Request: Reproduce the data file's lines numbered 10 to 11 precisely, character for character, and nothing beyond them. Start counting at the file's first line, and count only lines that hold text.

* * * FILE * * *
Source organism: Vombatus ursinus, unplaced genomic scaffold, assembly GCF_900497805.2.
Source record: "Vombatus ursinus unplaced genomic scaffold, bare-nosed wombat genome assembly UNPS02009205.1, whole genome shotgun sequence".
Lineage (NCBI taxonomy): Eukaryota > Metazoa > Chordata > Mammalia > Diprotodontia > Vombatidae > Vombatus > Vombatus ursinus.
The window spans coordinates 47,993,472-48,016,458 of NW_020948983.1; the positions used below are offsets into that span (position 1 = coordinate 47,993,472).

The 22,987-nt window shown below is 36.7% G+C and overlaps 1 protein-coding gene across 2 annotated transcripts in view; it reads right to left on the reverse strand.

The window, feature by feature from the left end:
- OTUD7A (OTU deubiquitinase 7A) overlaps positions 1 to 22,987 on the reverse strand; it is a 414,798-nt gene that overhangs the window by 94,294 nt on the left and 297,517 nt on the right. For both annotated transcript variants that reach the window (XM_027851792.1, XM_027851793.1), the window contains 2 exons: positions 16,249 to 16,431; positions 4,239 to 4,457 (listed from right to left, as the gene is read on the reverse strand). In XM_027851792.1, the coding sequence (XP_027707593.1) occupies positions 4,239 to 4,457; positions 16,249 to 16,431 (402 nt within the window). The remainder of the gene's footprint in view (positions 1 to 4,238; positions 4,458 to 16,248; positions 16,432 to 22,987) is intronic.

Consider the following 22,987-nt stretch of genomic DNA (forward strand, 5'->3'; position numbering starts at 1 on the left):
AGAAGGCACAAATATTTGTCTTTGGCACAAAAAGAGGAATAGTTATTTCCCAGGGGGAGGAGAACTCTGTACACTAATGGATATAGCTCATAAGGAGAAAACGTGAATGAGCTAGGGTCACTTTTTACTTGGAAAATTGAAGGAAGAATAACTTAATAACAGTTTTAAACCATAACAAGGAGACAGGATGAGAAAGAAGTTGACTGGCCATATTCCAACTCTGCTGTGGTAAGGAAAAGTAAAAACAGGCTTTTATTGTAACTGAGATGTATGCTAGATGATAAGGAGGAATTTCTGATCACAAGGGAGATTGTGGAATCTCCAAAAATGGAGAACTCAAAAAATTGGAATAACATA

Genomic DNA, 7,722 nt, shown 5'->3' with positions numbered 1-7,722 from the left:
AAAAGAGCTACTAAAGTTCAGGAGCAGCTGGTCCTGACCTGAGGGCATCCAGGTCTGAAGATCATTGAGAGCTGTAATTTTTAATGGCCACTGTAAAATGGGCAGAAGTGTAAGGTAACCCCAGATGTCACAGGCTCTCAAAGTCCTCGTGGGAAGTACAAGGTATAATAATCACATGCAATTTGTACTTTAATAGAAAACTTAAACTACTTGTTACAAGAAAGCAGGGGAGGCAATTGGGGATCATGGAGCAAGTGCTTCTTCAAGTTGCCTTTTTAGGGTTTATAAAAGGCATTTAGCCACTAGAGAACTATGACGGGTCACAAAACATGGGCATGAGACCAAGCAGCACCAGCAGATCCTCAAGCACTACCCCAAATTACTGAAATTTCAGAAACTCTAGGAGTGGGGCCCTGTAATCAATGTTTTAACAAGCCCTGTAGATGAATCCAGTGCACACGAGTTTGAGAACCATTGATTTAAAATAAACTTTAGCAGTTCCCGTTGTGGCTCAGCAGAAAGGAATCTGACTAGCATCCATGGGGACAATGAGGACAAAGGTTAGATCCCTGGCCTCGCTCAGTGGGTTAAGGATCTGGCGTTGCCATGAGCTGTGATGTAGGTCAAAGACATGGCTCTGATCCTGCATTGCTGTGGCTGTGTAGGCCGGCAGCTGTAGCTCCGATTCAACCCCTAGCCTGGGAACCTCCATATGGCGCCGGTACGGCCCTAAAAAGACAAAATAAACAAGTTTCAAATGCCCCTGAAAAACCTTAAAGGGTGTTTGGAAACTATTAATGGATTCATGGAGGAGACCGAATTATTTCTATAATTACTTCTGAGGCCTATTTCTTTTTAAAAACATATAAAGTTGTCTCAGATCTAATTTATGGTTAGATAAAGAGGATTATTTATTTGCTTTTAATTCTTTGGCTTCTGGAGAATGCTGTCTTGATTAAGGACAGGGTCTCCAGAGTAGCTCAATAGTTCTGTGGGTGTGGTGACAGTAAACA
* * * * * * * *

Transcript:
Genomic DNA, 7,722 nt, shown 5'->3' with positions numbered 1-7,722 from the left:
AAAAGAGCTACTAAAGTTCAGGAGCAGCTGGTCCTGACCTGAGGGCATCCAGGTCTGAAGATCATTGAGAGCTGTAATTTTTAATGGCCACTGTAAAATGGGCAGAAGTGTAAGGTAACCCCAGATGTCACAGGCTCTCAAAGTCCTCGTGGGAAGTACAAGGTATAATAATCACATGCAATTTGTACTTTAATAGAAAACTTAAACTACTTGTTACAAGAAAGCAGGGGAGGCAATTGGGGATCATGGAGCAAGTGCTTCTTCAAGTTGCCTTTTTAGGGTTTATAAAAGGCATTTAGCCACTAGAGAACTATGACGGGTCACAAAACATGGGCATGAGACCAAGCAGCACCAGCAGATCCTCAAGCACTACCCCAAATTACTGAAATTTCAGAAACTCTAGGAGTGGGGCCCTGTAATCAATGTTTTAACAAGCCCTGTAGATGAATCCAGTGCACACGAGTTTGAGAACCATTGATTTAAAATAAACTTTAGCAGTTCCCGTTGTGGCTCAGCAGAAAGGAATCTGACTAGCATCCATGGGGACAATGAGGACAAAGGTTAGATCCCTGGCCTCGCTCAGTGGGTTAAGGATCTGGCGTTGCCATGAGCTGTGATGTAGGTCAAAGACATGGCTCTGATCCTGCATTGCTGTGGCTGTGTAGGCCGGCAGCTGTAGCTCCGATTCAACCCCTAGCCTGGGAACCTCCATATGGCGCCGGTACGGCCCTAAAAAGACAAAATAAACAAGTTTCAAATGCCCCTGAAAAACCTTAAAGGGTGTTTGGAAACTATTAATGGATTCATGGAGGAGACCGAATTATTTCTATAATTACTTCTGAGGCCTATTTCTTTTTAAAAACATATAAAGTTGTCTCAGATCTAATTTATGGTTAGATAAAGAGGATTATTTATTTGCTTTTAATTCTTTGGCTTCTGGAGAATGCTGTCTTGATTAAGGACAGGGTCTCCAGAGTAGCTCAATAGTTCTGTGGGTGTGGTGACAGTAAACA